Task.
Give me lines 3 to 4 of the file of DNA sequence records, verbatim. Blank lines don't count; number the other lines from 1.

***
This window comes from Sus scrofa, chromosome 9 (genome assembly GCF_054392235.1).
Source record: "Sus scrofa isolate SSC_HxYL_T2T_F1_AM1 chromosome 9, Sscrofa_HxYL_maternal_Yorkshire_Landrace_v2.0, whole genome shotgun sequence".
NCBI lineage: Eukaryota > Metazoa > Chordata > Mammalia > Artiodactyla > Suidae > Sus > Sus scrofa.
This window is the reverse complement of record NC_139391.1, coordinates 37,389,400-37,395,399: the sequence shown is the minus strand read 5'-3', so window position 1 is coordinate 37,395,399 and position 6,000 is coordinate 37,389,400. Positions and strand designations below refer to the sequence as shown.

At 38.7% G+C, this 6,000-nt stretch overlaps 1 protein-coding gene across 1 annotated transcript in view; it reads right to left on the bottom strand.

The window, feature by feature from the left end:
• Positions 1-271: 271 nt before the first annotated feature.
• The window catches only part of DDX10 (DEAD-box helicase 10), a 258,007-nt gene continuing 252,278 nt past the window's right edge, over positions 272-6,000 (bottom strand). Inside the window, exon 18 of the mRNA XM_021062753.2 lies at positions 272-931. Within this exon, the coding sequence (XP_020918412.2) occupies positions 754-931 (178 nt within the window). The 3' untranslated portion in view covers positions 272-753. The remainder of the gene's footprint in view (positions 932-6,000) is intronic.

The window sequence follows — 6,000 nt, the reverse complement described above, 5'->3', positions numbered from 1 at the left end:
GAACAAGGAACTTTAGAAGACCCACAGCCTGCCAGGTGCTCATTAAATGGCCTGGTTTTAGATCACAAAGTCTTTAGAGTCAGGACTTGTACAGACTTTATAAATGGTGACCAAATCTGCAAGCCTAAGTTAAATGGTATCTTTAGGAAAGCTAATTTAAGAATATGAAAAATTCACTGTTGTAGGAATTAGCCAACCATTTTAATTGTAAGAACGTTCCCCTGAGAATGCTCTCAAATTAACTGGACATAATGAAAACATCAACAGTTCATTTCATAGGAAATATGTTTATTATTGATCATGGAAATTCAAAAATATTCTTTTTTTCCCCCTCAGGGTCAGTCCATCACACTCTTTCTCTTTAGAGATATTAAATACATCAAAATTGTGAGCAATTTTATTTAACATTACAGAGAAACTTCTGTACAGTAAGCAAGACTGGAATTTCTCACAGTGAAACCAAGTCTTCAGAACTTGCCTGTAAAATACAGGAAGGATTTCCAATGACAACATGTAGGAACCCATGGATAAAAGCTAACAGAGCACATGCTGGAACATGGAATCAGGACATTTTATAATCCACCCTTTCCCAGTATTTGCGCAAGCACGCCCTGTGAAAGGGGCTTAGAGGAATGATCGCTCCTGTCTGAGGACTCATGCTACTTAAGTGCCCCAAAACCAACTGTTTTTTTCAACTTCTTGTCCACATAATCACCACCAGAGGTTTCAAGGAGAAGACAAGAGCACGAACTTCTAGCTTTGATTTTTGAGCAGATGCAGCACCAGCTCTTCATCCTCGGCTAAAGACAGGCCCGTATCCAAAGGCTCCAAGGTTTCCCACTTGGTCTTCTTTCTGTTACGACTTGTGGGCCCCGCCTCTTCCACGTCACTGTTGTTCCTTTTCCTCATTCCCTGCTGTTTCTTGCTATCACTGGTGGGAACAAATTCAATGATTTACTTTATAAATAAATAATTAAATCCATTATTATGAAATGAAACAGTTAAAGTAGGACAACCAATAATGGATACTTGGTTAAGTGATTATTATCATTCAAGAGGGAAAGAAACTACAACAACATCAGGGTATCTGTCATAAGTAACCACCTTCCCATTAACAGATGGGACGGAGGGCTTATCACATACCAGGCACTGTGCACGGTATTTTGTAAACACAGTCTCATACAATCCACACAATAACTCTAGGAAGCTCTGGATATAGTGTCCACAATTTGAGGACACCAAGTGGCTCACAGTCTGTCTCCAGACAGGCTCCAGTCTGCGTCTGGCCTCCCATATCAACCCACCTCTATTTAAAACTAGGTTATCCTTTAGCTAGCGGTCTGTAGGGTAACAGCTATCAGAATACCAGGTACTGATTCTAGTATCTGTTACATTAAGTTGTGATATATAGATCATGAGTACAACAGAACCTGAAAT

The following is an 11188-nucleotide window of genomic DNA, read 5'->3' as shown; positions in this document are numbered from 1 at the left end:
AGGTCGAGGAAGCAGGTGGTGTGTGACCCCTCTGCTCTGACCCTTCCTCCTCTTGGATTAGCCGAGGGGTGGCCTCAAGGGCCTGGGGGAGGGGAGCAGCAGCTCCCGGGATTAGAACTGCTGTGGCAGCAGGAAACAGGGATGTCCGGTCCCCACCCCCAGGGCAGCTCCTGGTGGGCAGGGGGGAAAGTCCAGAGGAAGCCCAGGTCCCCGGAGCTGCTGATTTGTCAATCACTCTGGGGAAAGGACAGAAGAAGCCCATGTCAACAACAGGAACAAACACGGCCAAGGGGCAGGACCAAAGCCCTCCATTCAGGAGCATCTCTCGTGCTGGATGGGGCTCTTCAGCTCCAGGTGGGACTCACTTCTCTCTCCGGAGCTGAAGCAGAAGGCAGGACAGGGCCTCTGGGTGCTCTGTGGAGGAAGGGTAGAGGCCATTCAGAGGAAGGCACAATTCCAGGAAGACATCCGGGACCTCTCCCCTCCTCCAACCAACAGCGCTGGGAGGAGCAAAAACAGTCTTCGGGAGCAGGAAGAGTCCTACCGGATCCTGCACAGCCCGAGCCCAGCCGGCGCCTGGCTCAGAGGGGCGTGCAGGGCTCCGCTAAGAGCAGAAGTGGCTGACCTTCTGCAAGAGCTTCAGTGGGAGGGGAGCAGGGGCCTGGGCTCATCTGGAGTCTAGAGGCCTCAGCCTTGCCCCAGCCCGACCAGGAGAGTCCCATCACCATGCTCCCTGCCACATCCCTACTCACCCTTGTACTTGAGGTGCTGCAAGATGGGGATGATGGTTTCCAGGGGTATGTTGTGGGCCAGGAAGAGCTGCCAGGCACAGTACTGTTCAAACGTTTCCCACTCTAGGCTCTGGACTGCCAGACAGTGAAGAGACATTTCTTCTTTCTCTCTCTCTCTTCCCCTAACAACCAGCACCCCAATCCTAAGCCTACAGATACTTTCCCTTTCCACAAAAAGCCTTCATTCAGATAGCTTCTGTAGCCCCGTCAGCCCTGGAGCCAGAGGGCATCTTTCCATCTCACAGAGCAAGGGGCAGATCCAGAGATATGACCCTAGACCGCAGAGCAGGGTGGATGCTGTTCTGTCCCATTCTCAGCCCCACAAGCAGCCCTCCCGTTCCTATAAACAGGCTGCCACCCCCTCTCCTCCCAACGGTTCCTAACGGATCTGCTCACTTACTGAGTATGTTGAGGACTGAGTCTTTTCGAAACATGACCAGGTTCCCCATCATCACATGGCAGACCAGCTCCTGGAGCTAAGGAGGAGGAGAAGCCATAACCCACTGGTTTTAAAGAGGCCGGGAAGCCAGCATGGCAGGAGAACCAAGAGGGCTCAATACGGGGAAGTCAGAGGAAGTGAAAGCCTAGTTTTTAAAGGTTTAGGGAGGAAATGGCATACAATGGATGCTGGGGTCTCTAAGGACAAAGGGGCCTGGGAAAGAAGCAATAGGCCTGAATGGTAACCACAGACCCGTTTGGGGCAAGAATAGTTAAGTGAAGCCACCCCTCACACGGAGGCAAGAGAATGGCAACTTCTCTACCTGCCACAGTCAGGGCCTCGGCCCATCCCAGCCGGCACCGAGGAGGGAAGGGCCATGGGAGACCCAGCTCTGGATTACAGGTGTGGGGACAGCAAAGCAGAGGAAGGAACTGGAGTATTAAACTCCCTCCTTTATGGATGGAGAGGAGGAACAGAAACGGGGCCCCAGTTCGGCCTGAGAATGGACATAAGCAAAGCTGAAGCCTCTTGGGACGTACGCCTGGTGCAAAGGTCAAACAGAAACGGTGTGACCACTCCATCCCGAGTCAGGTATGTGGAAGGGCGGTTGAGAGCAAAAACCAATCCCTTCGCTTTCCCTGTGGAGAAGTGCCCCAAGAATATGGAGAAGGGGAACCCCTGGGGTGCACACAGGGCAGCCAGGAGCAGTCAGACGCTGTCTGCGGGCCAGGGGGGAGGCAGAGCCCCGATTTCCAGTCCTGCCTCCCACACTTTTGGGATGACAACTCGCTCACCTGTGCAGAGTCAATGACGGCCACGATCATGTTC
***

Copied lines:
NCBI lineage: Eukaryota > Metazoa > Chordata > Mammalia > Artiodactyla > Suidae > Sus > Sus scrofa.
This window is the reverse complement of record NC_139391.1, coordinates 37,389,400-37,395,399: the sequence shown is the minus strand read 5'-3', so window position 1 is coordinate 37,395,399 and position 6,000 is coordinate 37,389,400. Positions and strand designations below refer to the sequence as shown.